While in Austin for South by Southwest Eco (SXSW Eco), I met some of the folks behind Switch Energy Project. At its core, the Switch Energy Project is the new documentary, Switch, but it is also much more. The film follows Dr. Scott Tinker as he travels the world interviewing energy insiders and visiting various energy production facilities in places such as Iceland, Qatar, Spain and India. It's a good way to gain a wide ranging look at the source of the energy crisis and some of the people that are trying to help.
"Help" is a debatable concept when it comes to the energy crisis, however, because depending on who you ask, what some would consider helpful technologies are considered even worse ideas by others. That being said, Switch aims to be a thorough look at the many competing sides aiming to answer the question, "what is our path to a smarter energy future?"There's no one solution to solving the energy crisis, but that's where Switch provides a valuable resource. In addition to the film, the Switch Energy Project also provides a deep video archive of the many interviews Dr. Tinker captured and used throughout the film.
If you're already familiar with energy issues, I would opt for watching the full documentary, but if you're new to the issue or you're interested in learning more or teaching others about the basics of the energy debate, this video archive has a lot to offer.
The interviews cover everything from diagnosing the problem to explaining types of energy. And this isn't just about solar and wind. Switch looks at geothermal, nuclear, natural gas, hydro and biofuels. It also touches on systemic problems, such as transmission, efficiency and energy policy. It really is a strong collection of material.
However, like anything that aims to be this thorough and fair, Switch also contains some spin and misinformation coming from the mouths of certain experts interviewed for the film.
For instance, here, you can watch Aubrey McClendon, CEO of Chesapeake Energy, the second largest natural gas company in the US, lie about the potential risks of hydraulic fracturing to extract natural gas.
It's one thing to defend one's company and put your business in a positive light, but he overstates the safety, while minimizing the risks to an irresponsible degree. Though I did enjoy his throwing Halliburton under the bus as an example of a company that would develop a dangerous technology "under the dark of night," it was discouraging, though not surprising, to see McClendon in full-on spin mode claim that 3" to 6" of steel and concrete tubing will keep their mix of toxic chemicals out of our ground water or that surface water contamination "physically cannot happen." Both of these are false claims, even according to Chesapeake Energy itself.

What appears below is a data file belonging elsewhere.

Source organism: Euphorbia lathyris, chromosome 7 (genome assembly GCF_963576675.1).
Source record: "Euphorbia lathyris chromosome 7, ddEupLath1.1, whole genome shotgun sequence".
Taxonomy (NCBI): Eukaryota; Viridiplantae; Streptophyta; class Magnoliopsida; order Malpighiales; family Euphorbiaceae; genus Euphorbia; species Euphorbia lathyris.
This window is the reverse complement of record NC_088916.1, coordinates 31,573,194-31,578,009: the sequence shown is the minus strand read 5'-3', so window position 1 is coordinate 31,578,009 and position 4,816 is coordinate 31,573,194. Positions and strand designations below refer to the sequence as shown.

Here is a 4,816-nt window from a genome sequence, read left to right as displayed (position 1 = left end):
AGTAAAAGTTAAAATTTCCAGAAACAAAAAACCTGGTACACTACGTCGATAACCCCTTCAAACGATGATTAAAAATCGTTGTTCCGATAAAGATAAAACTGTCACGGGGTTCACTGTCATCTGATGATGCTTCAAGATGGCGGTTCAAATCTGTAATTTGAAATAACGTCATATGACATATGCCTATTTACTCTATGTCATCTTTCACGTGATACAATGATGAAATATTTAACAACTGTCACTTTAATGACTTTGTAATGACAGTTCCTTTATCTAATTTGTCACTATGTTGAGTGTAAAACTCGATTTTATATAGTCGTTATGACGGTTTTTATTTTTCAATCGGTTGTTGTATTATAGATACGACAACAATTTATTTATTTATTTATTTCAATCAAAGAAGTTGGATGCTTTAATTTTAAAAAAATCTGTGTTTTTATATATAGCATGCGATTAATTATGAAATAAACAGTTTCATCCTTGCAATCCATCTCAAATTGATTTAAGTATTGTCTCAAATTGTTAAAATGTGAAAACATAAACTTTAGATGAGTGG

In this Wall Street Journal article from March of this year, you can read about the problems with the cementing that McClendon is claiming to be fool proof and you'll see that Chesapeake itself admits their processes are not perfect.
"In an August 2010 letter to the state, a Chesapeake executive said that one of its wells "may be considered to be the most compelling source" of gas that reached the surface. Chesapeake found evidence suggesting the cement in one well had developed small channels that allowed gas to flow through it.
Overall, I would recommend these videos, but like anything else you may watch about a controversial (and immensely lucrative) issue such as energy, you have to consider who is saying what and consult other sources to backup facts. Thankfully, they provide a wide variety of views discussing each issue. Here you can see the rest of the natural gas fracking videos. In the right hands, the Switch Energy Project video archive would be a useful, go-to source of video content that a teacher or organization could use as supplementary material in a lesson. However, since so many of the videos are allowed to stand on their own, a good teacher would be wise to fact check any material for accuracy.
Switch is currently being screened across the country on universities, in film festivals and in select theaters. You can find a screening near you here or request a screening here.